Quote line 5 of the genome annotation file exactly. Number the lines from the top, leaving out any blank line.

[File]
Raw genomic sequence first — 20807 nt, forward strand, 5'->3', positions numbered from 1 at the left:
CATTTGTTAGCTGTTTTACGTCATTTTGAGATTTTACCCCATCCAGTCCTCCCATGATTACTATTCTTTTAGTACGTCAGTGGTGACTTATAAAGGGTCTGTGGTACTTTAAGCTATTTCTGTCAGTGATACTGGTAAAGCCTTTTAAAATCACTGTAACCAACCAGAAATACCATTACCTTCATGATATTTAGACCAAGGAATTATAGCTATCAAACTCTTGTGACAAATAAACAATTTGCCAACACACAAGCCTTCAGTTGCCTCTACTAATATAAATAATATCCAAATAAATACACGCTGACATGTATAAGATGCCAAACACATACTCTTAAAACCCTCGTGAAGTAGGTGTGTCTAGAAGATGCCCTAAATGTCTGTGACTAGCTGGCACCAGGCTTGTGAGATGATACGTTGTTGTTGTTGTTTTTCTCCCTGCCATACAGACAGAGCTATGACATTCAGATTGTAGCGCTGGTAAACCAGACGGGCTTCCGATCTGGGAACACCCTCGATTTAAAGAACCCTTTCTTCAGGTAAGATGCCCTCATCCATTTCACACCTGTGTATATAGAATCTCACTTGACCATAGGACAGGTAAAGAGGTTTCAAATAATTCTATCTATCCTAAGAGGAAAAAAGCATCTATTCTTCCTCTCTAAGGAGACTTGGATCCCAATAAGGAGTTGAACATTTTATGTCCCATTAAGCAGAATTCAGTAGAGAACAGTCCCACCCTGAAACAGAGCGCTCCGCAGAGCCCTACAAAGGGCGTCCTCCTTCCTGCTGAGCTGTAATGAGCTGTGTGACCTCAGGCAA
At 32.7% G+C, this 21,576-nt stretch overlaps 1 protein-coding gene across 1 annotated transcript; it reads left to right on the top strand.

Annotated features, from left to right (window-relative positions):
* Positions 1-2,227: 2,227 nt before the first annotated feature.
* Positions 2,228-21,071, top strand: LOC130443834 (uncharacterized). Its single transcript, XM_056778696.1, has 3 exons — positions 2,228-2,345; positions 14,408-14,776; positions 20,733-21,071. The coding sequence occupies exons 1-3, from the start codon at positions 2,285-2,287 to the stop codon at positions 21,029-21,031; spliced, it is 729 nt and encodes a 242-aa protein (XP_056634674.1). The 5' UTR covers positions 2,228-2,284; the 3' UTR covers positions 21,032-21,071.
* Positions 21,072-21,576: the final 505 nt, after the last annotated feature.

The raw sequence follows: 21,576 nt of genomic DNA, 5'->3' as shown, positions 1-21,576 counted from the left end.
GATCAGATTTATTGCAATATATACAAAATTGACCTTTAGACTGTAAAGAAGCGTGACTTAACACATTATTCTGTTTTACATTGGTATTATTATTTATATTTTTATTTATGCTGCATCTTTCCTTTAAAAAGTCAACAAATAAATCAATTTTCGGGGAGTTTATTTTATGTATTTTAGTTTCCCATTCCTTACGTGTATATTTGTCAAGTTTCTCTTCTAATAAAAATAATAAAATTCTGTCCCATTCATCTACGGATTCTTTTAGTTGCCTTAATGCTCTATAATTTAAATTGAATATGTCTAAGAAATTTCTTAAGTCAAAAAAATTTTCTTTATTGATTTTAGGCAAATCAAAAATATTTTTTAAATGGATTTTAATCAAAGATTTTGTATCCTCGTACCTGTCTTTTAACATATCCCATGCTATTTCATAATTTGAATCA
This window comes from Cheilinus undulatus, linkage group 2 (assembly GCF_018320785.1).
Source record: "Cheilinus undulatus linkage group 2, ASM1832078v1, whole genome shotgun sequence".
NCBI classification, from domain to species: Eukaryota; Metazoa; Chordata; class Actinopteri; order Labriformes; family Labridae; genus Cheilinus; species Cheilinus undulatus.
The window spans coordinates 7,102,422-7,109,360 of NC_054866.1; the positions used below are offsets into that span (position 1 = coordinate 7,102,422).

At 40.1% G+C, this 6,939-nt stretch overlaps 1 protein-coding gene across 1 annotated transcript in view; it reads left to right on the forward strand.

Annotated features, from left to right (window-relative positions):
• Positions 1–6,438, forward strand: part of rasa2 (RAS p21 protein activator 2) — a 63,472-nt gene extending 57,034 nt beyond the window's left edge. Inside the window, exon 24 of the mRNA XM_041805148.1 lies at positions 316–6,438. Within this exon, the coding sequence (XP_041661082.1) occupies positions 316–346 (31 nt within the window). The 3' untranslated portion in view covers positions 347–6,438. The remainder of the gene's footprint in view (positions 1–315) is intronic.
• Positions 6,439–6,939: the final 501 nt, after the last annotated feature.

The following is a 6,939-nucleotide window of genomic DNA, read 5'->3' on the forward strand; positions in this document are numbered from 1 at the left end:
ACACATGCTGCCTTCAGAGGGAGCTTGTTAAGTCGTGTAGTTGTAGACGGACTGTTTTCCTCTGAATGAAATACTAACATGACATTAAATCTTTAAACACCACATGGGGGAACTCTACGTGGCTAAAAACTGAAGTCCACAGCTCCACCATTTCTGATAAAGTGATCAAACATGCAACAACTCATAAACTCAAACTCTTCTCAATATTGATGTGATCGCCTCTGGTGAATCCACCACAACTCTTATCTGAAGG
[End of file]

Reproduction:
* Positions 1-2,227: 2,227 nt before the first annotated feature.